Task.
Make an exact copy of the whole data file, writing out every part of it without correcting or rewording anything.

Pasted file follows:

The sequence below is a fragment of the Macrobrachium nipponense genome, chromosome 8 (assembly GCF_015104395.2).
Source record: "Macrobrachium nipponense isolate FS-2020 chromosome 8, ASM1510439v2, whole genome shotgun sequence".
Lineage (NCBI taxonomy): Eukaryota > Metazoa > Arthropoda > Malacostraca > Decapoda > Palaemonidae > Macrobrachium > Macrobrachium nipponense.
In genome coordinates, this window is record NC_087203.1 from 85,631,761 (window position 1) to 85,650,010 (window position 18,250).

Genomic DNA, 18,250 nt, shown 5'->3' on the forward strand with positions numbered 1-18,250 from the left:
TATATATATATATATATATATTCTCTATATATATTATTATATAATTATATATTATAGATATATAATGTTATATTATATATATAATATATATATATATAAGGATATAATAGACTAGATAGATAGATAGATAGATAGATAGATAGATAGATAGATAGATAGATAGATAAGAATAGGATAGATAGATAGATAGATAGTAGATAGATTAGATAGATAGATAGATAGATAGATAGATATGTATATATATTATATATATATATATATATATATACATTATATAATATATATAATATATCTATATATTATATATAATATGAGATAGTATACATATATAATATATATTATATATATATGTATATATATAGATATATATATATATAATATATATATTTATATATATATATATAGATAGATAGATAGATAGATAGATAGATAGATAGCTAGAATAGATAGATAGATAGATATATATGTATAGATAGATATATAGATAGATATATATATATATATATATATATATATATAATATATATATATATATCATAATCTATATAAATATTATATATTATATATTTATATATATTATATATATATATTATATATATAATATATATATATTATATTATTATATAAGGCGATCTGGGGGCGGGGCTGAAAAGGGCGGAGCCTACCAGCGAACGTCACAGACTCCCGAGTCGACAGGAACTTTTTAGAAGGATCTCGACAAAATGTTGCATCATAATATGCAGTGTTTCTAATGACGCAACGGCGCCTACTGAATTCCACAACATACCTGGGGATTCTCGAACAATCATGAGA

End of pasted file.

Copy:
The sequence below is a fragment of the Macrobrachium nipponense genome, chromosome 8 (assembly GCF_015104395.2).
Source record: "Macrobrachium nipponense isolate FS-2020 chromosome 8, ASM1510439v2, whole genome shotgun sequence".
Lineage (NCBI taxonomy): Eukaryota > Metazoa > Arthropoda > Malacostraca > Decapoda > Palaemonidae > Macrobrachium > Macrobrachium nipponense.
In genome coordinates, this window is record NC_087203.1 from 85,631,761 (window position 1) to 85,650,010 (window position 18,250).

Genomic DNA, 18,250 nt, shown 5'->3' on the forward strand with positions numbered 1-18,250 from the left:
TATATATATATATATATATATTCTCTATATATATTATTATATAATTATATATTATAGATATATAATGTTATATTATATATATAATATATATATATATAAGGATATAATAGACTAGATAGATAGATAGATAGATAGATAGATAGATAGATAGATAGATAGATAGATAAGAATAGGATAGATAGATAGATAGATAGTAGATAGATTAGATAGATAGATAGATAGATAGATAGATATGTATATATATTATATATATATATATATATATATACATTATATAATATATATAATATATCTATATATTATATATAATATGAGATAGTATACATATATAATATATATTATATATATATGTATATATATAGATATATATATATATAATATATATATTTATATATATATATATAGATAGATAGATAGATAGATAGATAGATAGATAGCTAGAATAGATAGATAGATAGATATATATGTATAGATAGATATATAGATAGATATATATATATATATATATATATATATATAATATATATATATATATCATAATCTATATAAATATTATATATTATATATTTATATATATTATATATATATATTATATATATAATATATATATATTATATTATTATATAAGGCGATCTGGGGGCGGGGCTGAAAAGGGCGGAGCCTACCAGCGAACGTCACAGACTCCCGAGTCGACAGGAACTTTTTAGAAGGATCTCGACAAAATGTTGCATCATAATATGCAGTGTTTCTAATGACGCAACGGCGCCTACTGAATTCCACAACATACCTGGGGATTCTCGAACAATCATGAGA